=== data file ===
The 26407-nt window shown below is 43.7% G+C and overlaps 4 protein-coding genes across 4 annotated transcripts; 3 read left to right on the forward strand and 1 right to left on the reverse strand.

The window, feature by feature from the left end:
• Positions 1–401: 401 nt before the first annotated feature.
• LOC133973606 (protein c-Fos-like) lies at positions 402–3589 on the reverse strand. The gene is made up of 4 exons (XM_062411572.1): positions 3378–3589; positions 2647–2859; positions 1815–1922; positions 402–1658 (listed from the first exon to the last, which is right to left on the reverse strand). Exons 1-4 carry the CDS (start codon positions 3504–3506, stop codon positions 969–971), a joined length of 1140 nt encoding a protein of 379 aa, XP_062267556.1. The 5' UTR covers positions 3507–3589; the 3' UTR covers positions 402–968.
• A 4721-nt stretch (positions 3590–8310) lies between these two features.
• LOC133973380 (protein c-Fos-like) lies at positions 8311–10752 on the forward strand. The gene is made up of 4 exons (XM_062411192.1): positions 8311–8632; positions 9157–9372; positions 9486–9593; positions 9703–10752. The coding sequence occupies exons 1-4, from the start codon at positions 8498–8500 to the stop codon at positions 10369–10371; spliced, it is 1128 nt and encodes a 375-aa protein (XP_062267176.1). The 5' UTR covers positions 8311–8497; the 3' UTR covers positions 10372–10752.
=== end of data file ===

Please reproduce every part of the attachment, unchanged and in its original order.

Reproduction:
The 26407-nt window shown below is 43.7% G+C and overlaps 4 protein-coding genes across 4 annotated transcripts; 3 read left to right on the forward strand and 1 right to left on the reverse strand.

The window, feature by feature from the left end:
• Positions 1–401: 401 nt before the first annotated feature.
• LOC133973606 (protein c-Fos-like) lies at positions 402–3589 on the reverse strand. The gene is made up of 4 exons (XM_062411572.1): positions 3378–3589; positions 2647–2859; positions 1815–1922; positions 402–1658 (listed from the first exon to the last, which is right to left on the reverse strand). Exons 1-4 carry the CDS (start codon positions 3504–3506, stop codon positions 969–971), a joined length of 1140 nt encoding a protein of 379 aa, XP_062267556.1. The 5' UTR covers positions 3507–3589; the 3' UTR covers positions 402–968.
• A 4721-nt stretch (positions 3590–8310) lies between these two features.
• LOC133973380 (protein c-Fos-like) lies at positions 8311–10752 on the forward strand. The gene is made up of 4 exons (XM_062411192.1): positions 8311–8632; positions 9157–9372; positions 9486–9593; positions 9703–10752. The coding sequence occupies exons 1-4, from the start codon at positions 8498–8500 to the stop codon at positions 10369–10371; spliced, it is 1128 nt and encodes a 375-aa protein (XP_062267176.1). The 5' UTR covers positions 8311–8497; the 3' UTR covers positions 10372–10752.